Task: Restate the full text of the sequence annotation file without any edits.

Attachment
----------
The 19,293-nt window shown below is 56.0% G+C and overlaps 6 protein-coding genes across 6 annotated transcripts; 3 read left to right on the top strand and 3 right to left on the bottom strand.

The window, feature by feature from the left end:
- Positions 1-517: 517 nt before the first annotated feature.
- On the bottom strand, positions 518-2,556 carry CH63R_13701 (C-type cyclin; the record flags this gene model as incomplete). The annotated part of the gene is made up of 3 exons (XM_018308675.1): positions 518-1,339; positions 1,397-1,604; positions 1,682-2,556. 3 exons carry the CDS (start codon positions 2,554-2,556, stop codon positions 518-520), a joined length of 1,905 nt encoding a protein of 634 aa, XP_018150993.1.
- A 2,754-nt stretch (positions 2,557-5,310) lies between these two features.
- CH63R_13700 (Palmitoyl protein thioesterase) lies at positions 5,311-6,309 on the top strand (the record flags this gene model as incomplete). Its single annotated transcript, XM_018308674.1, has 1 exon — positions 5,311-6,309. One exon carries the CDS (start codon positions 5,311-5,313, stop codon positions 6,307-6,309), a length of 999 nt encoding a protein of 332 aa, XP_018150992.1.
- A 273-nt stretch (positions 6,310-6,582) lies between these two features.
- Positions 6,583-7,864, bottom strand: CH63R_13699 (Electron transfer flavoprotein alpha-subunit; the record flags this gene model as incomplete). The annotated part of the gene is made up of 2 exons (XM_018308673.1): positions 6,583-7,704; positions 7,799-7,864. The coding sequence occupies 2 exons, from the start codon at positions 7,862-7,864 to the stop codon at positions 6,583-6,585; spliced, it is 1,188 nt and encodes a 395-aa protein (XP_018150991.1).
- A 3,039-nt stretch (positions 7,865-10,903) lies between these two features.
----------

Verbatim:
The 19,293-nt window shown below is 56.0% G+C and overlaps 6 protein-coding genes across 6 annotated transcripts; 3 read left to right on the top strand and 3 right to left on the bottom strand.

The window, feature by feature from the left end:
- Positions 1-517: 517 nt before the first annotated feature.
- On the bottom strand, positions 518-2,556 carry CH63R_13701 (C-type cyclin; the record flags this gene model as incomplete). The annotated part of the gene is made up of 3 exons (XM_018308675.1): positions 518-1,339; positions 1,397-1,604; positions 1,682-2,556. 3 exons carry the CDS (start codon positions 2,554-2,556, stop codon positions 518-520), a joined length of 1,905 nt encoding a protein of 634 aa, XP_018150993.1.
- A 2,754-nt stretch (positions 2,557-5,310) lies between these two features.
- CH63R_13700 (Palmitoyl protein thioesterase) lies at positions 5,311-6,309 on the top strand (the record flags this gene model as incomplete). Its single annotated transcript, XM_018308674.1, has 1 exon — positions 5,311-6,309. One exon carries the CDS (start codon positions 5,311-5,313, stop codon positions 6,307-6,309), a length of 999 nt encoding a protein of 332 aa, XP_018150992.1.
- A 273-nt stretch (positions 6,310-6,582) lies between these two features.
- Positions 6,583-7,864, bottom strand: CH63R_13699 (Electron transfer flavoprotein alpha-subunit; the record flags this gene model as incomplete). The annotated part of the gene is made up of 2 exons (XM_018308673.1): positions 6,583-7,704; positions 7,799-7,864. The coding sequence occupies 2 exons, from the start codon at positions 7,862-7,864 to the stop codon at positions 6,583-6,585; spliced, it is 1,188 nt and encodes a 395-aa protein (XP_018150991.1).
- A 3,039-nt stretch (positions 7,865-10,903) lies between these two features.